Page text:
The link between organizational justice and job involvement.

Author:Lambert, Eric G.

An incredible amount of government resources are allocated annually for institutional corrections. More than 39 billion dollars are spent each year to house 1.4 million offenders in prisons across the U.S. (Maguire, 2013). Prisons are labor-intensive, and the majority of financial resources spent for institutional corrections are for staff. There are more than 385,000 staff members employed at 1,400 correctional facilities in the U.S. (Maguire, 2013). Staff members are responsible for a myriad of tasks to operate a safe, secure and humane facility. Staff have salient effects on correctional facilities, such as how inmates are treated, amount of sick leave taken, interactions with coworkers, and the level and quality of work performed. Likewise, correctional facilities can help shape the views, attitudes, perceptions and behaviors of staff.

There is a growing body of work that has examined how different aspects of the work environment affect the job stress, job satisfaction and organizational commitment of staff. However, there are other job outcomes that need to be studied--such as job involvement. In this study, the effects of distributive and procedural justice--two factors associated with job involvement--on correctional staff were examined at a private prison and a state prison.

Job Involvement

The concept of job involvement was first proposed by Lodahl and Kejner (1965), who defined it as "the degree to which a person is identified psychologically with his [or her] work, or the importance of work in his [or her] total self-image." During the years, the consensus among researchers has been that job involvement is the degree of psychological Identification that a person has with his or her job, and represents the level of importance the job plays in an individual's life (Brown and Leigh, 1996: Elloy, Everett and Flynn, 1992: Lawler and Hall, 1970: Kanungo, 1979, 1982a. 19821): PauHay, liger and Stone-Romero, 1994). As noted by DeCarufel and Schaan (1990), "An individual with a high degree of job Involvement would place the job at the center of his for] her life's interests. The well-known phrase 'I live, eat and breathe my job' would describe someone whose job involvement is very high."

Job involvement is a distinct concept that is different from job stress, job satisfaction, work ethic and organizational commitment (Blau, 1987: Brooke. Russell and Price. 1998: Kanungo, 1982a: Misra, Kanungo. Von Rosenthal and Stuhler, 1985). Job stress is the degree of anxiety, tension, frustration and hardness felt from the job and does not imply whether or not the job is important to the person (Cullen. Link, Wolfe and Frank, 1985). JOb satisfaction is the level of emotional happiness with one's job, and job involvement is the cognitive identification with one's job (Kanungo, 1982a). Work ethic is viewed as being the moral importance of work in general (e.g., work is good for the soul) and does not necessarily deal with the psychological Identification felt for a particular job (Kanungo, 1982b). Organizational commitment is generally defined as having the core elements of loyalty to the organization, identification with the organization and involvement in the organization (Mowday, Porter and Steers, 1982). While both deal with psychological bonds, the difference is the level of connection. Organizational commitment is the bond with the overall employing organization and job involvement deals with the bond to the particular job.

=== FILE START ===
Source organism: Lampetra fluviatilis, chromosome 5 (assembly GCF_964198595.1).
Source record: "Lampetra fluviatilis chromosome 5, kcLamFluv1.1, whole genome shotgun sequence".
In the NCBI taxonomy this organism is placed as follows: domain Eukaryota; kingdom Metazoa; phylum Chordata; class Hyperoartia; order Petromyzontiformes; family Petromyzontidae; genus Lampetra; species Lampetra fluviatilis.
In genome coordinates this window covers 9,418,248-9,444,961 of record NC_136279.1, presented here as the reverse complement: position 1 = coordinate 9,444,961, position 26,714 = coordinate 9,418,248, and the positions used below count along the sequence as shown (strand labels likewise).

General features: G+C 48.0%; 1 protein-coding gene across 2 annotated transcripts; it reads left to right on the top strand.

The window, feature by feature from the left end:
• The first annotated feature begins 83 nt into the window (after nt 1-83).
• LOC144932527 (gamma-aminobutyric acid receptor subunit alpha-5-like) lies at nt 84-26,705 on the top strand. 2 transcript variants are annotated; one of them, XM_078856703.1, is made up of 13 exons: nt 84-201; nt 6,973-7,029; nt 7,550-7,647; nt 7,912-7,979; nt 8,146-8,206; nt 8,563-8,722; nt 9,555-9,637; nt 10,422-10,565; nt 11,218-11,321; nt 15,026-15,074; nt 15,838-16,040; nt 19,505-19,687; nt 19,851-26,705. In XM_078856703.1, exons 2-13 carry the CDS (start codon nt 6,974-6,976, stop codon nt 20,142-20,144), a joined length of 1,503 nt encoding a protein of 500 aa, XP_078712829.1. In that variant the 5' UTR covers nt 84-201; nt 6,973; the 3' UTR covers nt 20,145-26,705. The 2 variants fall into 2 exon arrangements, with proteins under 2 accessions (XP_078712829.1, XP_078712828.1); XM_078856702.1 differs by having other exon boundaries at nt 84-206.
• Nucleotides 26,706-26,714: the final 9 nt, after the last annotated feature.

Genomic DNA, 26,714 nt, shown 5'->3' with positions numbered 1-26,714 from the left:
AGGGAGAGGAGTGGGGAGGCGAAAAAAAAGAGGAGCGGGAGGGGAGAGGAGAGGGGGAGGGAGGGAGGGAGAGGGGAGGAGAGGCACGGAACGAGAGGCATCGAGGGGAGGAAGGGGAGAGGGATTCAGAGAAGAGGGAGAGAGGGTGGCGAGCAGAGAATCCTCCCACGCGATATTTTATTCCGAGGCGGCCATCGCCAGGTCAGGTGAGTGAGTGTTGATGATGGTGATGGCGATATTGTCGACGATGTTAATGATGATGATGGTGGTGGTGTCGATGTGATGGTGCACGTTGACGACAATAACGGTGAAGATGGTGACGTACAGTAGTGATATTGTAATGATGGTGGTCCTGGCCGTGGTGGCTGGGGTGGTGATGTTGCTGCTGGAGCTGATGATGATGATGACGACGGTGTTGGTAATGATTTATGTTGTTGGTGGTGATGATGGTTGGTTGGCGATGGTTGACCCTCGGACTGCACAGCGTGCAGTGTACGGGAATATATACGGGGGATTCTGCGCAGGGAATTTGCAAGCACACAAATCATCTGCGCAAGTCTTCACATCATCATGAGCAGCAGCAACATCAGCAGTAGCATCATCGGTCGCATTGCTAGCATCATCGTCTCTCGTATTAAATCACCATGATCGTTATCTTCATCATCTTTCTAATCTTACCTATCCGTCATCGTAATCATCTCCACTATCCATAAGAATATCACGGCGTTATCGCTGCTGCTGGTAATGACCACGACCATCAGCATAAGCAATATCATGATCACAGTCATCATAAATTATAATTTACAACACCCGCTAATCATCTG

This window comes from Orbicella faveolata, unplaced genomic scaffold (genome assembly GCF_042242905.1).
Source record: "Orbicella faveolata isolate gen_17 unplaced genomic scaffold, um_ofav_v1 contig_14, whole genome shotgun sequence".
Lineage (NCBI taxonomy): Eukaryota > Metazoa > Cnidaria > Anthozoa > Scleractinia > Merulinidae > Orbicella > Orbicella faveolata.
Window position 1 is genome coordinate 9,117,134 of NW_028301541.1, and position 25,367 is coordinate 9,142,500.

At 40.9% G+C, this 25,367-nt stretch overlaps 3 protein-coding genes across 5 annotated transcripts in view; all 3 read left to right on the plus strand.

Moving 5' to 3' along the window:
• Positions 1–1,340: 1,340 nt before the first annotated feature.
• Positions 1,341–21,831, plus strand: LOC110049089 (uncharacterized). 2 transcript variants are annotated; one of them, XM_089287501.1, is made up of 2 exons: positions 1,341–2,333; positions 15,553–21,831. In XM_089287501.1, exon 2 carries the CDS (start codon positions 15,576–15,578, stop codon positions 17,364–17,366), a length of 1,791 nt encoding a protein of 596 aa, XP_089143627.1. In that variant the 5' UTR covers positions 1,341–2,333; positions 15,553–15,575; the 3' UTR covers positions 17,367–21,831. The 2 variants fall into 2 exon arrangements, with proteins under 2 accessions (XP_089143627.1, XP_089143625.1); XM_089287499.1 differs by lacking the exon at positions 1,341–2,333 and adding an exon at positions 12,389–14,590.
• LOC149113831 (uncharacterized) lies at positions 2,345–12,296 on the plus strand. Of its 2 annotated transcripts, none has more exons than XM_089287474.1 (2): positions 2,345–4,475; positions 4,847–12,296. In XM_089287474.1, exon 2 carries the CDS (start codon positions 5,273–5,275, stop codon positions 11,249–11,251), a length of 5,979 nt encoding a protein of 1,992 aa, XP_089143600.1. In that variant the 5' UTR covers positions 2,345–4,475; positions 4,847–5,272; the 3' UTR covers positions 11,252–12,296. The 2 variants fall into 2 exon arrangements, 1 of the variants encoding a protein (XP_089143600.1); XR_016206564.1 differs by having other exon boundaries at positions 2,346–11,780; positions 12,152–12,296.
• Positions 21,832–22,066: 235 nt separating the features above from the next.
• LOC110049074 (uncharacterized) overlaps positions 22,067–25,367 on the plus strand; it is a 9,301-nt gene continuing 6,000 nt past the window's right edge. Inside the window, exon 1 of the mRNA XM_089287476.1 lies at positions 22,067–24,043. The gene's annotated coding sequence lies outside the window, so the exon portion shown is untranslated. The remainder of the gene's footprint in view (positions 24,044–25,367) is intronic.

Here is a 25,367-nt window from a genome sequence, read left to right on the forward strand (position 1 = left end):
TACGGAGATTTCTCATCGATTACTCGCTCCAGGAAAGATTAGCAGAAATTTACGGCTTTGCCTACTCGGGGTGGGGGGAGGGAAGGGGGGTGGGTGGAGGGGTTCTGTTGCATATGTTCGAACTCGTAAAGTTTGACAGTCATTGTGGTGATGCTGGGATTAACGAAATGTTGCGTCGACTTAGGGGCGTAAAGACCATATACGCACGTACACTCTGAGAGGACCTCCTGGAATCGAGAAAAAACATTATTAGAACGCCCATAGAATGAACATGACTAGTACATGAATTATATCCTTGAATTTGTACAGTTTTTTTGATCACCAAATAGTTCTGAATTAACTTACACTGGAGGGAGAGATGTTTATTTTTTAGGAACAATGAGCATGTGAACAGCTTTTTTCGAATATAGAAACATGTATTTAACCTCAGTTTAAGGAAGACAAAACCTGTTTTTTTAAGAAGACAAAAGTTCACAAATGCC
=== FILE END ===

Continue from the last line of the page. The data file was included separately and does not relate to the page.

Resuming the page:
Lawler (1992) contended that job involvement is influenced by the work environment and that a redesign of the work environment can lead to increased job involvement for employees. In a study of new hires at a Midwestern police department, job involvement decreased from the point of hire to after one year on the job, suggesting that work experiences--such as negative stressors of dealing with arrestees, role conflict and role ambiguity--influence the level of job involvement and that job involvement is not a static concept formed before joining an organization (Hazer and Alvares, 1981). The person-environment fit theory contends that work environment factors can either positively or negatively affect the level of job involvement among workers (Brown, 1996; Envy, Everett and Flynn, 1995). If there is a good fit between the staff member and the working environment, then there generally will be positive work results--such as higher job performance, increased job satisfaction and more positive interactions with co-workers and clients; or there will be negative outcomes if there is a poor fit--such as increase absenteeism, decreased work effort and higher turnover rates (Edwards, Cable, Williamson. Lambert and Shipp, 2006: Kristof, 1996). Person-environment theory is based on an interactional perspective, holding that there is an interaction between an individual and his or her environment. Neither the individual nor the environment accounts alone for a particular outcome--but rather it is the interaction that shapes various outcomes (Sekiguchi, 2004a, 2004b).